ISG Summer Meeting 2016
Poster Prize - Merit Award
Dr Aoife Murray
NUIG / Mayo Clinic USA
The Effect of Dietary Gluten and Intestinal Permeability on Autoimmune Myocarditis
Aoife M. Murray,1,2 Eric V. Marietta,1,3 David Luckey,1 Chella S. David,1 and Veena Taneja
1Department of Immunology, Mayo Clinic College of Medicine, Rochester, MN 55905, USA 2National University Ireland Galway, School of Medicine 3Department of Gastroenterology and Hepatology, Mayo Clinic College of Medicine, Rochester, MN 55905, USA
Autoimmune myocarditis can lead to dilated cardiomyopathy resulting in death. Aetiology of the disease is poorly understood. Studies have shown that it can be associated with coeliac disease, an immune reaction against dietary gluten characterised by anti-tissue transglutaminase (tTg) and anti-gliadin antibodies. Recent studies have attributed the development of coeliac disease to an increase in intestinal permeability (IP) that leads to availability of luminal antigens to systemic immune response.
The aim of this study was to determine if autoimmune myocarditis is associated with dietary gluten and/or increased IP.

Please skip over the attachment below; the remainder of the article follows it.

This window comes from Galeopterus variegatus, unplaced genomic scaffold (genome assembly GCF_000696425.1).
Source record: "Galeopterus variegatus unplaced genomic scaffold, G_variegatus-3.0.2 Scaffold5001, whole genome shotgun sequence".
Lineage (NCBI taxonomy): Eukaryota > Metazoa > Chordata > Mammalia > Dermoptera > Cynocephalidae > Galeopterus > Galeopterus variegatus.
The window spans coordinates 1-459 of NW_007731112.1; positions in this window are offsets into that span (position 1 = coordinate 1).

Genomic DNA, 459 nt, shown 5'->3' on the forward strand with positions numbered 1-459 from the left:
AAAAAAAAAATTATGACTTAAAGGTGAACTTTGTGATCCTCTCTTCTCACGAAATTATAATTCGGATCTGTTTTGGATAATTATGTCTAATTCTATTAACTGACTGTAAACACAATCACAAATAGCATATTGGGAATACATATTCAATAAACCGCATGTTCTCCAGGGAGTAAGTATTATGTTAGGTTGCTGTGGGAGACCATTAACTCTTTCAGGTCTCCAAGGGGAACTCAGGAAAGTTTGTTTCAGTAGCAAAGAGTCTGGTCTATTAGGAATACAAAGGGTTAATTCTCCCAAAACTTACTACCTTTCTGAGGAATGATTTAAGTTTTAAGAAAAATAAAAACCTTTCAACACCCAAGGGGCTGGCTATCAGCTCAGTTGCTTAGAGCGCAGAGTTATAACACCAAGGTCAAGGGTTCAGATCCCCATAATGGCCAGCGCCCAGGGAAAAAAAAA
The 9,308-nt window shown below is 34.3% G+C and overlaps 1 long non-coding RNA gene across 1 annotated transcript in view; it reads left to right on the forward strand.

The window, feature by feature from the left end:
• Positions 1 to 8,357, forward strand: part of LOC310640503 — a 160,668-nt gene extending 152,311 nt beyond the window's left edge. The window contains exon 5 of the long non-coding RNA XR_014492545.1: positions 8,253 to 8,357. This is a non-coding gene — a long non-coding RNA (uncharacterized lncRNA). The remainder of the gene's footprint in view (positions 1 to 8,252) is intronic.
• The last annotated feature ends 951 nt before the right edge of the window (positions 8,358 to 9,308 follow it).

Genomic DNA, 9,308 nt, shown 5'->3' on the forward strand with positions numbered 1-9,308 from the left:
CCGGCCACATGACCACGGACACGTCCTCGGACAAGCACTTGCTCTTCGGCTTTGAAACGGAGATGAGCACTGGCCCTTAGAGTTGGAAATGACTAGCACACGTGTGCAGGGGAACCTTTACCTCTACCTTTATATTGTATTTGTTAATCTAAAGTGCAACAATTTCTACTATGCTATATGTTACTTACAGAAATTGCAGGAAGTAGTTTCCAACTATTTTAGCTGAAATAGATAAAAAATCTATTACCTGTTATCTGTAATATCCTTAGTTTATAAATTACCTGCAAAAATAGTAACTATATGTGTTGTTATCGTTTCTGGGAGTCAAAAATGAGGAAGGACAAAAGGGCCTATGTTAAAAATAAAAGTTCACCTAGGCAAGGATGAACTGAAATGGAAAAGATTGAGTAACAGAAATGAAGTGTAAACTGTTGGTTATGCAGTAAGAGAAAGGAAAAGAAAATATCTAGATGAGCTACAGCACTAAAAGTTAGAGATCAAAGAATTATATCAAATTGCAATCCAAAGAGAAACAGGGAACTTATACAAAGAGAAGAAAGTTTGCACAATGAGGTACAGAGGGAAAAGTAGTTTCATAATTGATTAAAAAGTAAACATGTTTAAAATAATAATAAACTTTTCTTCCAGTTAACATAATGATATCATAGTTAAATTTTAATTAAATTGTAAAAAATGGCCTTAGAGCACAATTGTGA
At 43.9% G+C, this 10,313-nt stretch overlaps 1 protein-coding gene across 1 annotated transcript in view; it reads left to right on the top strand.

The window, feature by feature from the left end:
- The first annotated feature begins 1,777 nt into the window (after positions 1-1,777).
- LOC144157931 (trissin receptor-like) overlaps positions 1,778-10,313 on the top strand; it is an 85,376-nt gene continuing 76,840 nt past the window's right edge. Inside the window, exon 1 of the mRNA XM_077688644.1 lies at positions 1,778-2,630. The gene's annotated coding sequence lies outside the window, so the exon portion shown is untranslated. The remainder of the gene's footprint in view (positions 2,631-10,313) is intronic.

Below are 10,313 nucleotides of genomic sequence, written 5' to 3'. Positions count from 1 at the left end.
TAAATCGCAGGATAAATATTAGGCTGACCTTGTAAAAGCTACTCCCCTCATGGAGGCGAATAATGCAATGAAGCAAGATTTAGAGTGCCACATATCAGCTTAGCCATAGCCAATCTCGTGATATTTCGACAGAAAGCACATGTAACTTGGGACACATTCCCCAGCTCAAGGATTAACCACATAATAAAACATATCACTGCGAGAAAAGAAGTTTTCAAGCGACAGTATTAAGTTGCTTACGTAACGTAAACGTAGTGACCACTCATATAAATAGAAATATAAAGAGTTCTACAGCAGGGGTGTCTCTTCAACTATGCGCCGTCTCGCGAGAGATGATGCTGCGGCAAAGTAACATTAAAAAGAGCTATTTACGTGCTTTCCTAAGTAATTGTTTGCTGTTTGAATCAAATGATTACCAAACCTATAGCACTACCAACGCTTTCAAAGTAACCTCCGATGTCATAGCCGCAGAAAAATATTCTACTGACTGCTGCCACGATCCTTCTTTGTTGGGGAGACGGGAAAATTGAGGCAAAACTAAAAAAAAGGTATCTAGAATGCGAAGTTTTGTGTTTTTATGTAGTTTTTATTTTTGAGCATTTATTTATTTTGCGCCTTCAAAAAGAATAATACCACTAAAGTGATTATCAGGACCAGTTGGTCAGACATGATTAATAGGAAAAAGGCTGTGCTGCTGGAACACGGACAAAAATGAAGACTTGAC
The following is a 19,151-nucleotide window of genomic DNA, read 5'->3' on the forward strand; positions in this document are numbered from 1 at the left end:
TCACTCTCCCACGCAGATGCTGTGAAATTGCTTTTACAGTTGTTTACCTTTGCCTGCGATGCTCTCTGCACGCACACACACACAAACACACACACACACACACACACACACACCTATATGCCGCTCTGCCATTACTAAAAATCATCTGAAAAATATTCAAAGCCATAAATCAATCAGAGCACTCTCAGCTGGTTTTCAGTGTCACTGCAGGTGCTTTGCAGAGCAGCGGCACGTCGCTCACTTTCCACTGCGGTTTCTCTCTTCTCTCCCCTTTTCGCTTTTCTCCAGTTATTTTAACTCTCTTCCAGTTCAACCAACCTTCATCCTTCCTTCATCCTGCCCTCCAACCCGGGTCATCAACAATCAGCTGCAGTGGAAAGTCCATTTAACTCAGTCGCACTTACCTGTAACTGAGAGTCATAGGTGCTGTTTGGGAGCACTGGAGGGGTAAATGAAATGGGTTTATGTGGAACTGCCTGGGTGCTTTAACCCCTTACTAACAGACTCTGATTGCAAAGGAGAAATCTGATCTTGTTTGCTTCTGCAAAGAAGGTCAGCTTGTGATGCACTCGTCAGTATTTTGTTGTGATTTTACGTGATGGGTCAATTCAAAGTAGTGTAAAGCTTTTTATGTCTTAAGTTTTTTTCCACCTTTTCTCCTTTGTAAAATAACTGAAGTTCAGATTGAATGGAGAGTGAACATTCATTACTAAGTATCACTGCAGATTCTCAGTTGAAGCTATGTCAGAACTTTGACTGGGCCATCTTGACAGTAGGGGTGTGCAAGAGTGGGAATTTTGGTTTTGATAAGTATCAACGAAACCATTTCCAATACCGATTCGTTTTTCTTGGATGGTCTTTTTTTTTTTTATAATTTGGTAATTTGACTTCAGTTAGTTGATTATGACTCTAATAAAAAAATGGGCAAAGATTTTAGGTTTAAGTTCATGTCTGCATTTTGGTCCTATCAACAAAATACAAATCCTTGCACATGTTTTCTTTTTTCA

We took advantage of humanised mice expressing HLA-DQ8.Abo.NOD that develop spontaneous autoimmune myocarditis and are gluten-sensitive. Mice were fed various diets; standard (contains gluten), gluten-enriched, and gluten-free diets, to determine if it affected the frequency and age of onset of myocarditis, anti-tTG antibodies and its correlation to IP in transgenic mice. Permeability was measured at various ages using orally-administered FITC-labelled dextran. Myocarditis was identified with heart-to-body ratios and heart histopathology. Production of sera antibodies against gliadin and tissue transglutaminase (tTG) was measured by ELISA.
No association was found between dietary gluten and development of autoimmune myocarditis. However, mice with myocarditis showed increased IP and significantly higher anti-tTG IgG antibodies compared to healthy mice.
In conclusion, our study showed that in the absence of association of dietary gluten and myocarditis, it is pertinent to explore the role of increased gut permeability and anti-tTG antibodies in pathogenesis of disease as well as useful biomarkers.